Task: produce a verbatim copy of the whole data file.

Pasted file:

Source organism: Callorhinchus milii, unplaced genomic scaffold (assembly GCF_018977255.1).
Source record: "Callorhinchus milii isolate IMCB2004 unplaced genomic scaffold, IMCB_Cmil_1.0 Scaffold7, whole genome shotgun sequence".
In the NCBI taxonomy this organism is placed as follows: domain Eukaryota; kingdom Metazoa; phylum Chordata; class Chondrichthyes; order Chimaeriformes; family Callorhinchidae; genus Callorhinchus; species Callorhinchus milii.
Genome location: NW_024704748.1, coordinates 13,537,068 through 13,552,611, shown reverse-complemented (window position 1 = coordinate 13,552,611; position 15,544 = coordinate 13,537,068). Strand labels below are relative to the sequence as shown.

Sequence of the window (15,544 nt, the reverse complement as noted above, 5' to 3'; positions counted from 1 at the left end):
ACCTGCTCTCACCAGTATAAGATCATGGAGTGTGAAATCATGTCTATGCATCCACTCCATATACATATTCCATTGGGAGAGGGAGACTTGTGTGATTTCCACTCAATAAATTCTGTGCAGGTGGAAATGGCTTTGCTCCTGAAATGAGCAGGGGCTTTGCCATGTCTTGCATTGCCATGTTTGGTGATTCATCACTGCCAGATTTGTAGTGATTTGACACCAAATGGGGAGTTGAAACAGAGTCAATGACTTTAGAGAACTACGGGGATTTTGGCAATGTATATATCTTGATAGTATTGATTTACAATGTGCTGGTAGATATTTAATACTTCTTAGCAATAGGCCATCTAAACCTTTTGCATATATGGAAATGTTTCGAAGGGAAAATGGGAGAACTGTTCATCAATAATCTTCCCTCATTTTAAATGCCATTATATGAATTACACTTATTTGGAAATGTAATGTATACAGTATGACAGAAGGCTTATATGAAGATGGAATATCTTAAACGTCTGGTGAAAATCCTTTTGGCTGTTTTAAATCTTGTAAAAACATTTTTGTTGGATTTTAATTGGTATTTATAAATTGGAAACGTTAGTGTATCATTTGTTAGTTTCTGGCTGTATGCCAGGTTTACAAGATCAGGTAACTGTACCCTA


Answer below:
Source organism: Callorhinchus milii, unplaced genomic scaffold (assembly GCF_018977255.1).
Source record: "Callorhinchus milii isolate IMCB2004 unplaced genomic scaffold, IMCB_Cmil_1.0 Scaffold7, whole genome shotgun sequence".
In the NCBI taxonomy this organism is placed as follows: domain Eukaryota; kingdom Metazoa; phylum Chordata; class Chondrichthyes; order Chimaeriformes; family Callorhinchidae; genus Callorhinchus; species Callorhinchus milii.
Genome location: NW_024704748.1, coordinates 13,537,068 through 13,552,611, shown reverse-complemented (window position 1 = coordinate 13,552,611; position 15,544 = coordinate 13,537,068). Strand labels below are relative to the sequence as shown.

Sequence of the window (15,544 nt, the reverse complement as noted above, 5' to 3'; positions counted from 1 at the left end):
ACCTGCTCTCACCAGTATAAGATCATGGAGTGTGAAATCATGTCTATGCATCCACTCCATATACATATTCCATTGGGAGAGGGAGACTTGTGTGATTTCCACTCAATAAATTCTGTGCAGGTGGAAATGGCTTTGCTCCTGAAATGAGCAGGGGCTTTGCCATGTCTTGCATTGCCATGTTTGGTGATTCATCACTGCCAGATTTGTAGTGATTTGACACCAAATGGGGAGTTGAAACAGAGTCAATGACTTTAGAGAACTACGGGGATTTTGGCAATGTATATATCTTGATAGTATTGATTTACAATGTGCTGGTAGATATTTAATACTTCTTAGCAATAGGCCATCTAAACCTTTTGCATATATGGAAATGTTTCGAAGGGAAAATGGGAGAACTGTTCATCAATAATCTTCCCTCATTTTAAATGCCATTATATGAATTACACTTATTTGGAAATGTAATGTATACAGTATGACAGAAGGCTTATATGAAGATGGAATATCTTAAACGTCTGGTGAAAATCCTTTTGGCTGTTTTAAATCTTGTAAAAACATTTTTGTTGGATTTTAATTGGTATTTATAAATTGGAAACGTTAGTGTATCATTTGTTAGTTTCTGGCTGTATGCCAGGTTTACAAGATCAGGTAACTGTACCCTA